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legal How do you protect your work?

But again as I understand it WGA
Do NOT use the Writer's Guild! They destroy your script if you won't renew (for yet another fee) after 5 years. The US Copyright office NEVER destroys what people submit. So your best bet if you want to register it is to the the US Copyright office.

Otherwise your hard drive is your evidence. I like to periodically save a new document file as I'm writing so that if something becomes corrupted then I have copies. Example: ScriptDraft-01, ScriptDraft-02, ScriptDraft-03, etc.

One of the problems with letting people see your script is that you can't copyright an idea. You might have a great premise for a movie that isn't really enforceable under copyright law. People can steal an idea here and there without lifting your entire script.
 

pedramyz

Member
Do NOT use the Writer's Guild! They destroy your script if you won't renew (for yet another fee) after 5 years. The US Copyright office NEVER destroys what people submit. So your best bet if you want to register it is to the the US Copyright office.
I gotta say, when I saw that " Do NOT " part I panicked a little:D since last year I registered it to WGA. Reading further I realized it's not as dour. That's not a problem. I will register it with US copyright office this year. The only reason I didn't go with US copyright last year was that It takes about 8 months for a script to be registered. But this year I realized the date of your online registration is enough evidence to cover you if you wanna proceed with your script in anyway.

One of the problems with letting people see your script is that you can't copyright an idea. You might have a great premise for a movie that isn't really enforceable under copyright law. People can steal an idea here and there without lifting your entire script.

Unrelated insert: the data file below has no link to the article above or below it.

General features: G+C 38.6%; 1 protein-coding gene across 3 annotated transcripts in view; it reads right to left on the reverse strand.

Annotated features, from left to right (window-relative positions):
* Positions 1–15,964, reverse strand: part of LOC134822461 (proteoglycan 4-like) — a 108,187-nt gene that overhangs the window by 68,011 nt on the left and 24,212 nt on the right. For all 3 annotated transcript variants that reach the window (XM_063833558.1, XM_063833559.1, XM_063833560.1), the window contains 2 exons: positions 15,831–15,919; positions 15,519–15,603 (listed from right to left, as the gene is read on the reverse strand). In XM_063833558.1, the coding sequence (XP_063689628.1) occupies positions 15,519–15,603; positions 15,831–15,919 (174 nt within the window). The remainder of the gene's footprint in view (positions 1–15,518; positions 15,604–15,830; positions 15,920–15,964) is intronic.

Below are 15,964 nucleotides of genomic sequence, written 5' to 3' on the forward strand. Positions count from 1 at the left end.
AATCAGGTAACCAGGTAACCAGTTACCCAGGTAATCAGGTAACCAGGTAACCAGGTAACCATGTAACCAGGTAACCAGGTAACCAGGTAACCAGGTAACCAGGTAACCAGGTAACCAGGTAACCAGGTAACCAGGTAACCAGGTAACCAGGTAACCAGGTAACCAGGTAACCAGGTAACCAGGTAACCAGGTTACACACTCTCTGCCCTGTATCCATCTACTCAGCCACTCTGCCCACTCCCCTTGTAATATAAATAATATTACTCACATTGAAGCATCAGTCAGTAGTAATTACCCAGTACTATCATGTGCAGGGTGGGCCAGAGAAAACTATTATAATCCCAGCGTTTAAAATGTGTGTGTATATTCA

Yeah that's the main issue I have, which unfortunately seems there is nothing I can do about it.
 

pedramyz

Member
:lol:

I'm not sure FL was playing along with the nickname pun, or that you helped him realise I did jokingly not joke ;)
:lol: yeah . I'd forgotten what his name was, so at first I didn't get it. Then Directorik said his name was actually nobody then I remembered, then I realized. Don't know about FL though.
 

Mo-One

Member
I know I asked this question before, but I only got into it briefly. If I wanna discuss it with a bit more detail I'd make some examples of stealing ones works or plagiarism :

Let's say You've written a script. Now you intend to give it to an editor ( who you don't personally know ), and lets say this editor happens to be a writer too. If this editor gets any ideas and decides to write his/her own story based on some of your screenplay's concepts, how can you prevent him/her from doing that? mlesemann once mentioned NDA, but she and directorik both said if somebody wants to steal your story NDA can't really stop them from doing that. Also I intend to submit my script to WGA. But again as I understand it WGA is something that provides evidence to the DATE of a certain work submitted and it doesn't really get into the concepts or stories or characters of your screenplay. So I'm not sure if you decide to sue somebody WGA would offer solid paperworks and evidences concerning your works' concepts,... .